As reported by UK.businessinsider.com, projections for esports revenues and audience growth make for unbelievable reading. In 2015, esports generated $325 million and garnered a total, global audience of 235 million.
In 2016, those figures rose to $493 million and 323 million viewers. That’s tremendous growth. And looking ahead to 2020, esports will have a following of 589 million people across the globe and will generate $1.48 billion.
What’s behind the numbers?
Those projections do not include any money generated from the esports betting industry. That’s also booming at present and bears vast growth potential in years to come.
Another potentially lucrative area for esports to explore is that of media rights. The Financial Times reported that 2017 saw $95 million earned through these types of deals. Experts predict that by 2020, that number will have swelled to $340 million.
As you can see, everything related to the esports industry seems to predict a massive upsurge in popularity. As a result, we have seen many wealthy businesses and individuals rushing to stake a claim in the industry.
However, are these projections realistic? Have we, as a culture, fully embraced esports as a viable entertainment option? Will those massive audience numbers actually translate into reality once we hit 2020 and beyond?
Issues esports needs to address
Esports has boomed and boomed again in recent years. But what factors are currently acting as barriers to its accessibility and relevance to mainstream culture?
I have recently addressed the issue of gender equality in esports, with female players shockingly under-represented at esports’ highest levels. Making women’s esports a niche market reeks of tokenism. That’s the wrong image for an emerging industry.
Ensuring women are given the opportunity to compete would no doubt increase esports’ appeal among female fans. It would show women have a significant role to play in the industry, rather than a peripheral one.
The future of tournaments
There has been much hullaballoo about the allocation of the teams in the inaugural Overwatch League. Corporations and individuals bought into the league for a $20 million franchise fee.
Several key figures in the esports industry claim this form of “corporate esports” detracts from the roots of the game and ensures elitism will prevail. Instead, they argue allowing tournaments to grow organically over time, where individual players and teams prove their worth in a number of different competitions, is more inclusive.
The problem with this approach is that this does take time. People want to make money from esports now, and fans are hungry for new products. But at what cost? In this model, deserving individuals without considerable financial means are precluded from developing their own high-level teams.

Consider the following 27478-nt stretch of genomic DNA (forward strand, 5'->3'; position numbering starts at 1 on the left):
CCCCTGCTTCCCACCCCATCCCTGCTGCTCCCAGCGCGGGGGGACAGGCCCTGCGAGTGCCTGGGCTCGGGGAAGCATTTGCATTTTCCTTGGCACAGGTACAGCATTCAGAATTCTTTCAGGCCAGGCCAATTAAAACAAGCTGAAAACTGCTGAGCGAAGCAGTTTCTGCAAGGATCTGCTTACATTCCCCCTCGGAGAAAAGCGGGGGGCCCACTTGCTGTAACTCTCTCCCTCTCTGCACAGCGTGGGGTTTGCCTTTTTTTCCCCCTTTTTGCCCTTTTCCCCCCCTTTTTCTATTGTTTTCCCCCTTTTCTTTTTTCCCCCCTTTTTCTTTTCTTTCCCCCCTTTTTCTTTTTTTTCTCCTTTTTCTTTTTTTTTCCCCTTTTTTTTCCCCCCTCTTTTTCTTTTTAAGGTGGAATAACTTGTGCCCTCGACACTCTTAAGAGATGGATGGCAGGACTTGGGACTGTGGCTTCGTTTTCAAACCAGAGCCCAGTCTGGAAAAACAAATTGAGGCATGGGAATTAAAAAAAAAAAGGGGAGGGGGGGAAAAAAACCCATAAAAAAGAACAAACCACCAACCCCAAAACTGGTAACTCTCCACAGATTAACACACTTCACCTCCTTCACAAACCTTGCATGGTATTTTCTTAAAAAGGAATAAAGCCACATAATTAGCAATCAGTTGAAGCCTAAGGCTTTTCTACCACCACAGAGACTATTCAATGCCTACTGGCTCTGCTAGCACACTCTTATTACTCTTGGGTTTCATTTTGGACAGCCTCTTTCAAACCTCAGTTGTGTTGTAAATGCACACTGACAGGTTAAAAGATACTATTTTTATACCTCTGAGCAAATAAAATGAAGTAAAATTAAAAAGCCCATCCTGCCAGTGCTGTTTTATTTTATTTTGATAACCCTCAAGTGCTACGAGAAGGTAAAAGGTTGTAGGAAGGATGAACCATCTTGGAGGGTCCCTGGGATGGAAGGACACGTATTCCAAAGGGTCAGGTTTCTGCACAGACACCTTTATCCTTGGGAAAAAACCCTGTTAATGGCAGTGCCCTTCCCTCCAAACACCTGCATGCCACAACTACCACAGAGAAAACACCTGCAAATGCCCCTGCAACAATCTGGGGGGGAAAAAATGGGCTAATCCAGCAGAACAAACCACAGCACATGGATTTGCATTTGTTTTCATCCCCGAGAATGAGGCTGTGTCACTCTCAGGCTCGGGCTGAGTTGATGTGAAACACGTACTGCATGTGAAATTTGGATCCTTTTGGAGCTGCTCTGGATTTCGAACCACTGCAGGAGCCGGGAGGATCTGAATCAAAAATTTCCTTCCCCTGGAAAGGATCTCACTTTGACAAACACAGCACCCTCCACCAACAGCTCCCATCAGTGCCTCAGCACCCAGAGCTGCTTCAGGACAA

While in South Korea, Japan, the United States, and many parts of Europe, the infrastructure and technology to play esports is commonplace, in many developing areas of the world, many individuals cannot participate due to tech roadblocks.
Of course, as technology gets older, it gets cheaper. Thus, more people may be able to afford the consoles and PCs that typically make up the tools of the trade for a serious esports fan. But it would be interesting to know whether those projections for the industry include a significant number of people from these emerging nations beginning to participate.
Will these people, if included in the data, have the means to play or view esports?
The challenge of other esports
The problems of success are good to have. But they can be problems nonetheless. Can other titles emerge to challenge the dominance of League of Legends, CS:GO, Overwatch, and Dota 2?
Over the past 12 months, there has been a huge surge of interest in Battle Royale games, such as Player Unknown Battlegrounds (PUBG) and Fortnite. Both developed huge user bases at rapid rates. There are already plans afoot to develop esports tournaments around these games (much to the chagrin of some). Does this mean players of other esports will simply transfer their allegiances to newer games as the older games look less impressive with the passage of time?
The development of more esports titles should be a positive, but it could also water down the current number of players and audience members. Do new titles bring new players or do they simply attract the attention of current players?
Nobody will deny the future for esports looks very rosy, but that is not to say that the industry does not need to face forward and address its shortcomings. If it can do that, those lofty predictions could become a reality.